Mighty Hiker

Vancouver, B.C.
Dec 7, 2012 - 07:39pm PT
How long can blood, outside the body, remain an epidemiological hazard? That is, before exposure to weather and sun (UV) render it neutral? What about other human products? Is there an epidemiologist in the house who can help with this?

I suspect that we bring most of anything we get with us, e.g. our own skin bacteria getting ground in and so on. Or that we catch ambient bacteria that are in the soil, cracks etc naturally. But I'd happily learn more.
Captain...or Skully

Dec 7, 2012 - 09:32pm PT
I dunno, Rich. That's just how it seems to go.
So far so good, I guess.
Some of those things look heinous!
I haven't been in a Hosital since '95, when I got rescued.(arrggh)
Bruce Kay

Gym climber
Dec 7, 2012 - 09:43pm PT
I know of two individuals who have experienced similar infections, basicly destroying them for a good couple of years, then clearing up with treatment.

edit: I should be more clear. both times the infection was introduced in surgery, and both wound up effecting the patients central nervous system. It took much time to properly diagnose, leading to the long period of effect How that relates to your condition I don't know but when you said "spinal column" it raised a red flag. good luck with it.

Social climber
Dec 7, 2012 - 10:32pm PT
Thought it was common knowledge that, especially when climbing cracks, you're not just climbing with your partner. You are climbing with anyone who has climbed that crack before.

Ought to be a poster in the gyms' bathrooms.
Jim Brennan

Trad climber
Vancouver Canada
Dec 8, 2012 - 12:58am PT
It's the same for any face hold in a climbing gym Gilroy.

I want to add some extra ick about what climbers touch. (a subject of it's own, HAHAHAHA)

Lots of guys have a piss in the change room during that awesome sesh at CliffWankers or any other climbing gym. They then sprint to the plastic and pull down.

What gets transferred from the change room urinal's floor to the climbing holds by way of climbing shoes ?

Hmmmmm... I think climbing gyms are fun but just like eating in a restaurant or going to a movie, suspended disbelief is best.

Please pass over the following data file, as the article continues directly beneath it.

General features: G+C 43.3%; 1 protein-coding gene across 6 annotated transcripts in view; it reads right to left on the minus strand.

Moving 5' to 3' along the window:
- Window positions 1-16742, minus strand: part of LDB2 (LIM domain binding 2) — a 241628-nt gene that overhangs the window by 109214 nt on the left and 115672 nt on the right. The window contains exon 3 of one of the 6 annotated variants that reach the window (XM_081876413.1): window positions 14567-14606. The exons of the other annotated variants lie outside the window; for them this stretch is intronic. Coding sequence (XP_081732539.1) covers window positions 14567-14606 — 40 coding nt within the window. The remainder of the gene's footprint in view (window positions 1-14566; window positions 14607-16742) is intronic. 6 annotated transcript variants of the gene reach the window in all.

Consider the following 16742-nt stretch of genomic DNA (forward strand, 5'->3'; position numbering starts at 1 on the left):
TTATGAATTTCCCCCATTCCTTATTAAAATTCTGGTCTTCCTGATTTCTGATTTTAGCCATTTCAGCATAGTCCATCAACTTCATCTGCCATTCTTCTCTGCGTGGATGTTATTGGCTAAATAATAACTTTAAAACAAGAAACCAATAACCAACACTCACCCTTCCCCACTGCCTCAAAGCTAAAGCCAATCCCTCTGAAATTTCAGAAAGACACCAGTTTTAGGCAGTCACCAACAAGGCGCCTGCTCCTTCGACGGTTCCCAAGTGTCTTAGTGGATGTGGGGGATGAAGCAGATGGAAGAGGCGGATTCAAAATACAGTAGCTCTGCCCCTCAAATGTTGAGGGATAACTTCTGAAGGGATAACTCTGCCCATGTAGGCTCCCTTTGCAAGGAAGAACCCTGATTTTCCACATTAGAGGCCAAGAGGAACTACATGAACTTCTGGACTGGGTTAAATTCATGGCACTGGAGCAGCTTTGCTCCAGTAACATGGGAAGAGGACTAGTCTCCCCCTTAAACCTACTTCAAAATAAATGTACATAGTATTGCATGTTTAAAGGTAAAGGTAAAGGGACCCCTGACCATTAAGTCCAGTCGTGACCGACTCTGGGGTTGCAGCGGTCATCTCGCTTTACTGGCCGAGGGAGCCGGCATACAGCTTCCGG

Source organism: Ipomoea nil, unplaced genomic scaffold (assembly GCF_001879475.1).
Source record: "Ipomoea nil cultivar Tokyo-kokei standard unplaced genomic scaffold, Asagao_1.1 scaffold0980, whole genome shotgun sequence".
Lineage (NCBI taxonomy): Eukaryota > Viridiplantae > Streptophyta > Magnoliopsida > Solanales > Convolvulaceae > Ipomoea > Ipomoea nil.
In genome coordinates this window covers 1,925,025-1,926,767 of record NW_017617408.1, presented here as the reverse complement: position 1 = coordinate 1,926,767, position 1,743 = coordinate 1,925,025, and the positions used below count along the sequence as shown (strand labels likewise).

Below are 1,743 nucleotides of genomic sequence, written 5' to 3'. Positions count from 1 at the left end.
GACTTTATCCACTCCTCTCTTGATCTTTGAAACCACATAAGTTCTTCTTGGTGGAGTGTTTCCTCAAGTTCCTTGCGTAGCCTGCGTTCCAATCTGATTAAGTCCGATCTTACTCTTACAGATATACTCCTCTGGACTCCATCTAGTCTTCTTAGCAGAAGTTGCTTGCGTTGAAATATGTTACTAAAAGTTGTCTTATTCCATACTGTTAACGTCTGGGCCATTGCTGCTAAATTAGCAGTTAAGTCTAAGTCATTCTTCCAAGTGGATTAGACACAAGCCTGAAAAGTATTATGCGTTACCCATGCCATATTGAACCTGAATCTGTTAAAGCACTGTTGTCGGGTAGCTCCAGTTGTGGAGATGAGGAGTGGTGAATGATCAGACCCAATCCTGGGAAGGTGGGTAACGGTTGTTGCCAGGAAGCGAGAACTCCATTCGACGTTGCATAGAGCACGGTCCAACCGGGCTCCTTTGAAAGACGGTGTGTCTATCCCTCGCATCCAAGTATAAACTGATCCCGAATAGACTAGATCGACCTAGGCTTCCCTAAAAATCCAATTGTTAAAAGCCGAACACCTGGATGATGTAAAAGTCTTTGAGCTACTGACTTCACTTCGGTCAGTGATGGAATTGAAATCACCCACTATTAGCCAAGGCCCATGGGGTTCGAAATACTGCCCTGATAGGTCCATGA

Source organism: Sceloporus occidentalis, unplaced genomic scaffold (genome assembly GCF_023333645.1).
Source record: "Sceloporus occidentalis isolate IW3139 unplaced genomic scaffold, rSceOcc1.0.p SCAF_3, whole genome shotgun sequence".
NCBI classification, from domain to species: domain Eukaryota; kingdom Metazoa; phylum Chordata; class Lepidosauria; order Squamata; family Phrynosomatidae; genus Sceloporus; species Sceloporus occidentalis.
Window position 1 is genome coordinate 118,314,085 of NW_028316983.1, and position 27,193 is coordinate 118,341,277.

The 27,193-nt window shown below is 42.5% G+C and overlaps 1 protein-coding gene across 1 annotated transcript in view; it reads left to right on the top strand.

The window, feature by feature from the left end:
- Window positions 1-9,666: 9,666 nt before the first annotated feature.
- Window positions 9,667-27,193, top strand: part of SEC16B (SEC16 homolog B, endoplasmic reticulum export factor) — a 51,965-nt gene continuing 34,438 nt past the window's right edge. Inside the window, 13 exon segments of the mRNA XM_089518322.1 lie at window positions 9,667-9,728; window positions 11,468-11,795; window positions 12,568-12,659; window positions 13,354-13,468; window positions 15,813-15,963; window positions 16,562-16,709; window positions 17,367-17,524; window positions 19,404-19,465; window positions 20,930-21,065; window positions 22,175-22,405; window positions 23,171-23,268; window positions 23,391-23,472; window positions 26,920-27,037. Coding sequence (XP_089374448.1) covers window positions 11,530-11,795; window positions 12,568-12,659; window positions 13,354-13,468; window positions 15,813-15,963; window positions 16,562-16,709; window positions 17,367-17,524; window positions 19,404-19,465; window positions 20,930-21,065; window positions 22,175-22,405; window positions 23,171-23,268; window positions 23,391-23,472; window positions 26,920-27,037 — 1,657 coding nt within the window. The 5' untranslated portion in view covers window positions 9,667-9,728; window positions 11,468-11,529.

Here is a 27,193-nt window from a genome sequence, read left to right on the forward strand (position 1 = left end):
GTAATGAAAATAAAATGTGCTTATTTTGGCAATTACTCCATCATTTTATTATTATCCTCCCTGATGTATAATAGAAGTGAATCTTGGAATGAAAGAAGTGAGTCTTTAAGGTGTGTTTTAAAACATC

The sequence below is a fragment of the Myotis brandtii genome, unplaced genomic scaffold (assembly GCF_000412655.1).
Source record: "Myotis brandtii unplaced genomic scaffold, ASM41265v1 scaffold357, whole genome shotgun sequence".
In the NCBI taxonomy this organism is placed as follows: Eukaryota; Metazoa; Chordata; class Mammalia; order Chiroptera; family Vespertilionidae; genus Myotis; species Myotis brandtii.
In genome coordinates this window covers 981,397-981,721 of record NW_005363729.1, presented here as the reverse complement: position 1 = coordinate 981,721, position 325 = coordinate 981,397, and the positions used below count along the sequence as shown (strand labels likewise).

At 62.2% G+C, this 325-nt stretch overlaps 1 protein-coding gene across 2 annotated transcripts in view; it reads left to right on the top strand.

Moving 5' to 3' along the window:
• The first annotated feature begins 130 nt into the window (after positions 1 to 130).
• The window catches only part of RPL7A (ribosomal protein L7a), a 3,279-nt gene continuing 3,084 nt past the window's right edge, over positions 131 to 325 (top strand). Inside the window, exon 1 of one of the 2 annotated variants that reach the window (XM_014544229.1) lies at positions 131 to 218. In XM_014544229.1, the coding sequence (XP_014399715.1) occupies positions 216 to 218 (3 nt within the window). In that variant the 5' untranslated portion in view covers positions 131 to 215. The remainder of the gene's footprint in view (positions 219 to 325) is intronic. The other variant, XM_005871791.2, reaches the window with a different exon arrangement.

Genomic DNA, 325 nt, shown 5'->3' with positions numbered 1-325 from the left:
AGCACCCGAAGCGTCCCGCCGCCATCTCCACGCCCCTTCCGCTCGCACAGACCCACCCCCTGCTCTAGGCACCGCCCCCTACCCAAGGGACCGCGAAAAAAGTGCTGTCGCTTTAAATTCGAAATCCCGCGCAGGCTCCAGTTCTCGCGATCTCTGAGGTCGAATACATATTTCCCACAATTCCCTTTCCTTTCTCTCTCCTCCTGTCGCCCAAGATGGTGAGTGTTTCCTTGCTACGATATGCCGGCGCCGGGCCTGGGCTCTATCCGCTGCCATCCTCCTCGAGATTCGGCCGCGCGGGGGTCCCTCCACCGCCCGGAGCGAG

Ken M

Mountain climber
Los Angeles, Ca
Dec 8, 2012 - 01:17am PT
How long can blood, outside the body, remain an epidemiological hazard? That is, before exposure to weather and sun (UV) render it neutral? What about other human products? Is there an epidemiologist in the house who can help with this?

I believe that hepatitis B has been found in an infectious state in egyptian mummies. It is very hard to kill.

Bacteria are easily killed, in contrast. usually minutes or hours.
Ken M

Mountain climber
Los Angeles, Ca
Dec 8, 2012 - 01:26am PT
Just a comment on what a number of people have mentioned re: treatment of open wounds. Current thinking:

After stopping bleeding (direct pressure only),

Flush with water---lots. A gallon is a good amount. You want to flush the dirt out-that has more to do with whether there will be an infection of not. Urine actually works for this. Then,

Clean with plain soap and water. any soap. Shampoo or dish soap works.
Do not scrub, which causes more damage.

DO NOT POUR ANTISEPTIC CHEMICALS INTO THE WOUND. Iodine, alcohol, betadine, or anything else. they all have been PROVEN to INCREASE infections and delay healing.

topical antibiotic ointment...bacitratin probably best, then gauze.

Trad climber
the crowd MUST BE MOCKED...Mocked I tell you.
Dec 8, 2012 - 01:42am PT

Trad climber
lost, far away from Poland
Dec 8, 2012 - 01:53am PT
After my steph infection (I got it in the gym, nothing serious, just 10 days on anibiotic) I carry a small can of liquid-aid. It is a really good product.

Social climber
flagstaff arizona
Dec 8, 2012 - 02:00am PT
roadkillphil, I have extensive experience with Staph infections, Strep infections, Sepsis Syndrome, and full-blown Septic Shock (think, cumulatively over the last 55 years, maybe three years spent inpatient. I've never actually done the math.) Sounds like you'll be on the drip for some time. Are they going to cut you loose from the hospital with a PICC line in and use a home-health nursing service?
Jim Brennan

Trad climber
Vancouver Canada
Dec 8, 2012 - 02:39am PT
Ken M.

"Urine actually works for this".

Do you mean fresh from the font ? What about stuff picked up along the way and added to holds from shoes in a sticky mixture ?

I'm not being an ass about this. I have a WCB level 2 FA cert and I'm always trying to better understand guck and it's consequences.

Social climber
North Vancouver BC
Dec 8, 2012 - 02:57am PT
Mickeyshaefer, I sure like the pun, " treated before it got out of hand " with the accompanying photo. Good sick humour!